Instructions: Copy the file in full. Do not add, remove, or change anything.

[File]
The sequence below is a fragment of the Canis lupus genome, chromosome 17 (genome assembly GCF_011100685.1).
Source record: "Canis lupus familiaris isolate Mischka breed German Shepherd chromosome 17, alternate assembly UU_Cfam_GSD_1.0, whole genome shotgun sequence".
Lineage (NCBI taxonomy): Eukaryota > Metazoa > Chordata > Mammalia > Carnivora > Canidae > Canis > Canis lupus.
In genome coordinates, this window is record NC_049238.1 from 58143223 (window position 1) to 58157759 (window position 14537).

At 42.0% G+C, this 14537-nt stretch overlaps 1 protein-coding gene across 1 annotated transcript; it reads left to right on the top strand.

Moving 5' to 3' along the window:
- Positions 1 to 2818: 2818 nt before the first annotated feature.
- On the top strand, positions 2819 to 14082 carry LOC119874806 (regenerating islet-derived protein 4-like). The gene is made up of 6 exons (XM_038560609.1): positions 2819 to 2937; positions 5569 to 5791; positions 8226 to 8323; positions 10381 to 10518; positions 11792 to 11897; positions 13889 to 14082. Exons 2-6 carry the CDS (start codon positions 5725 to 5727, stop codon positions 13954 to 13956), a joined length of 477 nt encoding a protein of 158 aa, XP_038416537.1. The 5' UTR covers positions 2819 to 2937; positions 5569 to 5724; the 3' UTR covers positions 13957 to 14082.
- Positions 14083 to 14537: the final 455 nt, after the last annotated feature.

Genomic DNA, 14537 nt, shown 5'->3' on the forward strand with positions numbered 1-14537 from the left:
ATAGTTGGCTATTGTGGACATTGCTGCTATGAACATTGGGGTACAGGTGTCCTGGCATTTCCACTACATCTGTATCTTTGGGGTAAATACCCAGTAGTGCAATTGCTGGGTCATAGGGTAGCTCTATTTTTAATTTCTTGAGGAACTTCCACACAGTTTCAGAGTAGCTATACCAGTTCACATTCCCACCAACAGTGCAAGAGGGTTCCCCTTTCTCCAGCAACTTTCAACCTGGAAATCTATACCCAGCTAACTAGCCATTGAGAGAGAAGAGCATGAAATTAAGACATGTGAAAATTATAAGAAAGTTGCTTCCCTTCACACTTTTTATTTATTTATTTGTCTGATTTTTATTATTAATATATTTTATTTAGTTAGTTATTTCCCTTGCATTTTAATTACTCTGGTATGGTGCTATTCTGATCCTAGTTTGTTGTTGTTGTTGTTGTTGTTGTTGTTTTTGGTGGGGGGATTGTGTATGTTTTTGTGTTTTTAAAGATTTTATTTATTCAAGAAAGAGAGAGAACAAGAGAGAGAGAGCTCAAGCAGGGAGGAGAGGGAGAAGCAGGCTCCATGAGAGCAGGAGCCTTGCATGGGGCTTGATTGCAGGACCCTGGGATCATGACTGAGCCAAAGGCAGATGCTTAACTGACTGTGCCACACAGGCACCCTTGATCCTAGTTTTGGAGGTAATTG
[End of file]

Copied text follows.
The sequence below is a fragment of the Canis lupus genome, chromosome 17 (genome assembly GCF_011100685.1).
Source record: "Canis lupus familiaris isolate Mischka breed German Shepherd chromosome 17, alternate assembly UU_Cfam_GSD_1.0, whole genome shotgun sequence".
Lineage (NCBI taxonomy): Eukaryota > Metazoa > Chordata > Mammalia > Carnivora > Canidae > Canis > Canis lupus.
In genome coordinates, this window is record NC_049238.1 from 58143223 (window position 1) to 58157759 (window position 14537).

At 42.0% G+C, this 14537-nt stretch overlaps 1 protein-coding gene across 1 annotated transcript; it reads left to right on the top strand.

Moving 5' to 3' along the window:
- Positions 1 to 2818: 2818 nt before the first annotated feature.
- On the top strand, positions 2819 to 14082 carry LOC119874806 (regenerating islet-derived protein 4-like). The gene is made up of 6 exons (XM_038560609.1): positions 2819 to 2937; positions 5569 to 5791; positions 8226 to 8323; positions 10381 to 10518; positions 11792 to 11897; positions 13889 to 14082. Exons 2-6 carry the CDS (start codon positions 5725 to 5727, stop codon positions 13954 to 13956), a joined length of 477 nt encoding a protein of 158 aa, XP_038416537.1. The 5' UTR covers positions 2819 to 2937; positions 5569 to 5724; the 3' UTR covers positions 13957 to 14082.
- Positions 14083 to 14537: the final 455 nt, after the last annotated feature.

Genomic DNA, 14537 nt, shown 5'->3' on the forward strand with positions numbered 1-14537 from the left:
ATAGTTGGCTATTGTGGACATTGCTGCTATGAACATTGGGGTACAGGTGTCCTGGCATTTCCACTACATCTGTATCTTTGGGGTAAATACCCAGTAGTGCAATTGCTGGGTCATAGGGTAGCTCTATTTTTAATTTCTTGAGGAACTTCCACACAGTTTCAGAGTAGCTATACCAGTTCACATTCCCACCAACAGTGCAAGAGGGTTCCCCTTTCTCCAGCAACTTTCAACCTGGAAATCTATACCCAGCTAACTAGCCATTGAGAGAGAAGAGCATGAAATTAAGACATGTGAAAATTATAAGAAAGTTGCTTCCCTTCACACTTTTTATTTATTTATTTGTCTGATTTTTATTATTAATATATTTTATTTAGTTAGTTATTTCCCTTGCATTTTAATTACTCTGGTATGGTGCTATTCTGATCCTAGTTTGTTGTTGTTGTTGTTGTTGTTGTTGTTTTTGGTGGGGGGATTGTGTATGTTTTTGTGTTTTTAAAGATTTTATTTATTCAAGAAAGAGAGAGAACAAGAGAGAGAGAGCTCAAGCAGGGAGGAGAGGGAGAAGCAGGCTCCATGAGAGCAGGAGCCTTGCATGGGGCTTGATTGCAGGACCCTGGGATCATGACTGAGCCAAAGGCAGATGCTTAACTGACTGTGCCACACAGGCACCCTTGATCCTAGTTTTGGAGGTAATTG